Katherine Imbusch became Head Librarian. She had worked at Willard Library since 1895. She was later praised in John E. Iglehart's history of Vanderburgh County, for her "courteous manner, accommodating treatment, and highly efficient work."
The Willard Library Board petitioned the Evansville Park Board to cooperate in making the Library grounds a nice public park. Since that time, the city has provided grass cutting, occasional driveway repair, and, in flush times, plantings.
October 3, 1919
Well-loved Head Librarian Otilda Goslee died at age 76. Perhaps her greatest contribution to the Library was to firmly establish the tradition of warm, friendly service for which Willard Library had become known, and is still known today.
Permission was granted by Willard Library for a large collection of Native American artifacts to be displayed by the Southwestern Indiana Historical Society, on the second floor of the Library. The collection remained on display there until 1928, when the Evansville Museum opened.
Head Librarian Katherine Imbusch died. Sara Denton, a Library Trustee who had also been serving as assistant librarian, became Head Librarian. (Denton, a widow, later remarried and became Sara Davidson.)
A night janitor at the Library reported seeing an 'all-grey' lady, with grey shoes and grey veil, as he entered the basement during his 3 a.m. visit to stoke the coal furnace. He was so startled that he dropped his flashlight. He reported that the image then dissolved into shadows. The night janitor quit his job shortly thereafter.
A two-year WPA project began to bind the Library's newspapers. Work was conducted in a basement room. Workers had complained about the damp brick floor, so a layer of wood was added over the floor in the room.
Gray Davis Williams of Indianapolis was hired as Head Librarian at a salary of $150 per month.
April 13, 1942
In response to the request of Head Librarian Gray Williams to move the children's section (with its 8,000 books) to two unused rooms in the basement, the Library Board allocated $300 for the project. Within 47 days, the new Children's Room was complete, thanks to the efforts of the librarians and volunteers.
The Library began a tradition that continued throughout generations, with the first Summer Reading Club for young people.
February 20, 1943
The Library held its first children's story hour, with Margaret Maier as storyteller.
Anticipating wartime shortages, one of the Library trustees moved that Head Librarian Gray Williams be instructed to order as much coal as could possibly be stored in the Library, for use during the winter of 1944.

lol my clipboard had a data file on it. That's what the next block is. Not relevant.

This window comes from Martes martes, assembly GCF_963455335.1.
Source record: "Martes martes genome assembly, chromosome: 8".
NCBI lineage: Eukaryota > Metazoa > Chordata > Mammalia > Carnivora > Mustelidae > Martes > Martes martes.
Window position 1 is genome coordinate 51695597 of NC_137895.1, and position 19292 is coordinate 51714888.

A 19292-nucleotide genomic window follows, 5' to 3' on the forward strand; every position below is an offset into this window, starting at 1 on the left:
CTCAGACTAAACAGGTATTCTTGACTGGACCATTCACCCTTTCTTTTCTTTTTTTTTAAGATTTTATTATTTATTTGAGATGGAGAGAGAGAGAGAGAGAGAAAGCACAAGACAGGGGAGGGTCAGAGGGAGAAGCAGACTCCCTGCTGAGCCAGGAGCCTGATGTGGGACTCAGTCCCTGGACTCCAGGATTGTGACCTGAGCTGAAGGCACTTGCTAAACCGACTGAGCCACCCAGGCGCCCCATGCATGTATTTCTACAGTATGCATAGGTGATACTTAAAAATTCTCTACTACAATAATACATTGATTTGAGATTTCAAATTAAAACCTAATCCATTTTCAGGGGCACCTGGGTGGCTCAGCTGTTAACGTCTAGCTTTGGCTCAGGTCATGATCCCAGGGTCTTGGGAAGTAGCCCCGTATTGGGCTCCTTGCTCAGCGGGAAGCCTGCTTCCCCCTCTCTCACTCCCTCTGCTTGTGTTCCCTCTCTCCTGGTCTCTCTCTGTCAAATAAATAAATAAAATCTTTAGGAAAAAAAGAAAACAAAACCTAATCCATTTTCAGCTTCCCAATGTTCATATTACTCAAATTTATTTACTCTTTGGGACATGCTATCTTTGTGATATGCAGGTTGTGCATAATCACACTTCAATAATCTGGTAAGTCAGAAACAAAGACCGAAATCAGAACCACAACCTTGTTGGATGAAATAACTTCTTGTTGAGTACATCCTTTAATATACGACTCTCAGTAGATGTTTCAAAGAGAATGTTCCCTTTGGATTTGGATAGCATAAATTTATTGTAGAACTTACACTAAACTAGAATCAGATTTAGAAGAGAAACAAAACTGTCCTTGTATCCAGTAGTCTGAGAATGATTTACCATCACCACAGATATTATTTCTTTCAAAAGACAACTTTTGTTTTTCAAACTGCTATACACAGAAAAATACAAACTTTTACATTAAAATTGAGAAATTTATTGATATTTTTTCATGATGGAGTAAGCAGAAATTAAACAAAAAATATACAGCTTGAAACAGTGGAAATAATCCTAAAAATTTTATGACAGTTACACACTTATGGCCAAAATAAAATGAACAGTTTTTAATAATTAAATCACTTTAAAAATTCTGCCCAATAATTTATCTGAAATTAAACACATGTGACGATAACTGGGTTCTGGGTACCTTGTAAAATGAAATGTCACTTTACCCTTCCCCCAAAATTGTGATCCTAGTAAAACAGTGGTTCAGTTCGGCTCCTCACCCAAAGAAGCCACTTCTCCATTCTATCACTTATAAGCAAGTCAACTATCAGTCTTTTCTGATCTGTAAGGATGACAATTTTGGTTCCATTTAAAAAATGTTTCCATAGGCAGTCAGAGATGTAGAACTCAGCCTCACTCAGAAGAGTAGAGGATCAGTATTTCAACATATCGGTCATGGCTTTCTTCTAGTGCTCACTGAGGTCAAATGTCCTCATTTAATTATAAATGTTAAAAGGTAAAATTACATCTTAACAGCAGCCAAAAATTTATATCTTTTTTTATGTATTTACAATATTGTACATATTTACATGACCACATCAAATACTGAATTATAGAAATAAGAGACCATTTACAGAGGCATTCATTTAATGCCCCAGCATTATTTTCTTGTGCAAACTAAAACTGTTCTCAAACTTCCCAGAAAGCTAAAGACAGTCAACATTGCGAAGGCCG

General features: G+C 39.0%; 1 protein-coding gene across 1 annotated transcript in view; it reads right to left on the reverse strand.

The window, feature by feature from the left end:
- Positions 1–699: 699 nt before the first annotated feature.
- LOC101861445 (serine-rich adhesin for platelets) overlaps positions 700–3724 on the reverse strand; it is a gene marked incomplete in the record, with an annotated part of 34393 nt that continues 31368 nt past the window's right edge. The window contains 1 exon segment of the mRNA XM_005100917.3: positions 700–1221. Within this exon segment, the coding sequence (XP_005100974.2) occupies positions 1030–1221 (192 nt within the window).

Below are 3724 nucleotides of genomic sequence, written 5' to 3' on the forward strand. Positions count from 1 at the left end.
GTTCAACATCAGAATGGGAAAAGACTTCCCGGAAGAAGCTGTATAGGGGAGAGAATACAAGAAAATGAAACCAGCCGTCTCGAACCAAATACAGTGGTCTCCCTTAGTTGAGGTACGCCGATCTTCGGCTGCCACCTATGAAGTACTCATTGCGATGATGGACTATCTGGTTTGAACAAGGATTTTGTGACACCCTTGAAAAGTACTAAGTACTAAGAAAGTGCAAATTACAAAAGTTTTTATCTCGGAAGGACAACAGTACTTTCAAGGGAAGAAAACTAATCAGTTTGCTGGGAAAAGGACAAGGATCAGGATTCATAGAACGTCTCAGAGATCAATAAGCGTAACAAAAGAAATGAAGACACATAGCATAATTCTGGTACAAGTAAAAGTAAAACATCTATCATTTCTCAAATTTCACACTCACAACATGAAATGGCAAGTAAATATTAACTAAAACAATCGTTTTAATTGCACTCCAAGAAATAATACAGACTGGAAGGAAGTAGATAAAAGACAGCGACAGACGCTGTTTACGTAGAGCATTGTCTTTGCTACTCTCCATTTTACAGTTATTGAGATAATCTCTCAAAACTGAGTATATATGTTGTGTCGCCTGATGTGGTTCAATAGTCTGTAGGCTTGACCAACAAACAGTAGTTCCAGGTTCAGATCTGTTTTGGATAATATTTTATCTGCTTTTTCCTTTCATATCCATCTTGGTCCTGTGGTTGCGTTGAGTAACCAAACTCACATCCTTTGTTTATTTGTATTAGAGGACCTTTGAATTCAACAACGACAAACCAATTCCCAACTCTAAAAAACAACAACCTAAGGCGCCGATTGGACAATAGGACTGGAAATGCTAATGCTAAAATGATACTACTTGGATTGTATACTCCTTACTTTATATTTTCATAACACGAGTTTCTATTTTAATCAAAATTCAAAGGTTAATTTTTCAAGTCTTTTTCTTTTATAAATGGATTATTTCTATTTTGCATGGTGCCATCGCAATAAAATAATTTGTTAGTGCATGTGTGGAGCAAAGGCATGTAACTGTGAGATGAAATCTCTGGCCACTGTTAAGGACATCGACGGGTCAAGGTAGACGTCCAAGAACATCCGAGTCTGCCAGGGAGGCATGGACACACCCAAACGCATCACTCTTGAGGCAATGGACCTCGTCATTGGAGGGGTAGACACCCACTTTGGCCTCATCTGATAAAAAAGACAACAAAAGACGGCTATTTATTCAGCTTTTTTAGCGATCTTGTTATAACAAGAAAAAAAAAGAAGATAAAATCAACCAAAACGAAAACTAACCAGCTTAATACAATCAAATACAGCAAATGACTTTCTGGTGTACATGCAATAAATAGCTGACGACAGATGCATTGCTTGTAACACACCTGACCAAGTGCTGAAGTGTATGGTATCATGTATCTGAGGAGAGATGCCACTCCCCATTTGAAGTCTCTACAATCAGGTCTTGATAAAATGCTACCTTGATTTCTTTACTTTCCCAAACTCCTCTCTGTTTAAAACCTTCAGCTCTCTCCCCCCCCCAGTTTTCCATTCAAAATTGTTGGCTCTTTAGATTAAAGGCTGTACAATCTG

Head Librarian Gray Williams and several volunteers took about 200 books every Monday night to the City Trailer Camp north of town where hundreds of war workers were living. Because of their work schedules, the workers could not come to the Library during regular hours.
Throughout the war, used books withdrawn from circulation were donated to military bases, with books in German going to prisoners of war facilities. Two hundred and forty volumes were put aboard an LST that sailed from the Evansville Shipyard on Christmas Eve, 1944.
The Board gave the Evansville School Corporation permission to use part of Willard Park for recreational purposes.
During 1949, in addition to books furnished to elderly ladies at the Rathbone Home and to the girls at the Christian Home, more than 1,200 books were loaned to patients at Welborn Hospital.
Willard Library's first Easter Egg Tree, inspired by the Katherine Milhous book Egg Tree, was created by children's librarian Margaret Maier. The Willard Library Easter Egg Tree became an annual tradition, later featuring eggs decorated as literary characters.
June 13, 1953
A storm caused serious damage to the Library building, requiring considerable repair to the tower and roof.
After his death, the historical papers of Judge John E. Iglehart came to Willard Library. This was the beginning of Willard's collection of original local history source materials.
The Library was used as a polling place during the election. Head Librarian Mrs. Williams found the process most interesting, but noted that it put the janitor so out of his routine that all he could manage for the next two days was to stoke the furnace twice a day.
October 1, 1956
Gray Williams retired as Head Librarian, and Marcia Wheeler was promoted to that post. Williams' approach to patron service, her philosophy of book selection, many of the procedures she inaugurated, and the special collections she began, became the foundation of many of the operations at Willard Library.
The arrival of television in Evansville created an unexpected upswing in circulation of children's books. Nearly 11,000 more books were checked out (than in the previous year) by children whose interest in various topics had been piqued by television programs.
A microfilm viewer was installed. Film of the Evansville Gazette, published between 1821 and 1824, was ordered from the Library of Congress and the Indiana State Library; and the Evansville Courier was being put on film.
Book circulation was on the upswing, with 5,729 more books checked out than in the previous year.
The Library received a gift of $1,000 from Bessie Thrall, along with a letter asking "that the gift appear on the records as an endowment, the annual income of which shall be used to add to the present store of whatever things are good, true and (or) beautiful—preferably in the realm of art." That endowment was increased by subsequent gifts from Thrall in later years, and the interest was used to build a collection of art books and recordings.